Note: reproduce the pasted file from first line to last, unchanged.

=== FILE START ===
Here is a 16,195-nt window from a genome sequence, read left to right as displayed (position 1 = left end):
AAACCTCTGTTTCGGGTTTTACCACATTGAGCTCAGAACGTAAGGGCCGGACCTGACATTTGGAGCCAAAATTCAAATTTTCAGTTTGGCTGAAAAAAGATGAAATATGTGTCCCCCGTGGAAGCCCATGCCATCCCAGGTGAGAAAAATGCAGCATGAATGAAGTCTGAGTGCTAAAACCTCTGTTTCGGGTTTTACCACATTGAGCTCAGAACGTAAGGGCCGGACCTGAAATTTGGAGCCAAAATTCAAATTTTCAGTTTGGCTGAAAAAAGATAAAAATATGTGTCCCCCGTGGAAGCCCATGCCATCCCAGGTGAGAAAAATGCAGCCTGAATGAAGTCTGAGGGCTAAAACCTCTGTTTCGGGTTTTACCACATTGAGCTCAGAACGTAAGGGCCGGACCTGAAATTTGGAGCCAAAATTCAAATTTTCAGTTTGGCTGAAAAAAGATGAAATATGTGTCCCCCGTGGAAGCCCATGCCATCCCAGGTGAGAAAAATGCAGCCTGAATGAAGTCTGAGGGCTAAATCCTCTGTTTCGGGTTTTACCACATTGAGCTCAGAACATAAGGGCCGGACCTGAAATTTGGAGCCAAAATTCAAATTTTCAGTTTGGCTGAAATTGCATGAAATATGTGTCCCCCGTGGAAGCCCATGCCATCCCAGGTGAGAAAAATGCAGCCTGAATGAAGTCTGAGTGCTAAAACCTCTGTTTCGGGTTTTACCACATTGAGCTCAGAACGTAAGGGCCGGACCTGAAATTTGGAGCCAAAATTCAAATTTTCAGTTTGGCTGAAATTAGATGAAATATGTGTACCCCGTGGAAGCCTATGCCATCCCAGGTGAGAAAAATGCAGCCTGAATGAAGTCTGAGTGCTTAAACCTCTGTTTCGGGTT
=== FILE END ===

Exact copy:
Here is a 16,195-nt window from a genome sequence, read left to right as displayed (position 1 = left end):
AAACCTCTGTTTCGGGTTTTACCACATTGAGCTCAGAACGTAAGGGCCGGACCTGACATTTGGAGCCAAAATTCAAATTTTCAGTTTGGCTGAAAAAAGATGAAATATGTGTCCCCCGTGGAAGCCCATGCCATCCCAGGTGAGAAAAATGCAGCATGAATGAAGTCTGAGTGCTAAAACCTCTGTTTCGGGTTTTACCACATTGAGCTCAGAACGTAAGGGCCGGACCTGAAATTTGGAGCCAAAATTCAAATTTTCAGTTTGGCTGAAAAAAGATAAAAATATGTGTCCCCCGTGGAAGCCCATGCCATCCCAGGTGAGAAAAATGCAGCCTGAATGAAGTCTGAGGGCTAAAACCTCTGTTTCGGGTTTTACCACATTGAGCTCAGAACGTAAGGGCCGGACCTGAAATTTGGAGCCAAAATTCAAATTTTCAGTTTGGCTGAAAAAAGATGAAATATGTGTCCCCCGTGGAAGCCCATGCCATCCCAGGTGAGAAAAATGCAGCCTGAATGAAGTCTGAGGGCTAAATCCTCTGTTTCGGGTTTTACCACATTGAGCTCAGAACATAAGGGCCGGACCTGAAATTTGGAGCCAAAATTCAAATTTTCAGTTTGGCTGAAATTGCATGAAATATGTGTCCCCCGTGGAAGCCCATGCCATCCCAGGTGAGAAAAATGCAGCCTGAATGAAGTCTGAGTGCTAAAACCTCTGTTTCGGGTTTTACCACATTGAGCTCAGAACGTAAGGGCCGGACCTGAAATTTGGAGCCAAAATTCAAATTTTCAGTTTGGCTGAAATTAGATGAAATATGTGTACCCCGTGGAAGCCTATGCCATCCCAGGTGAGAAAAATGCAGCCTGAATGAAGTCTGAGTGCTTAAACCTCTGTTTCGGGTT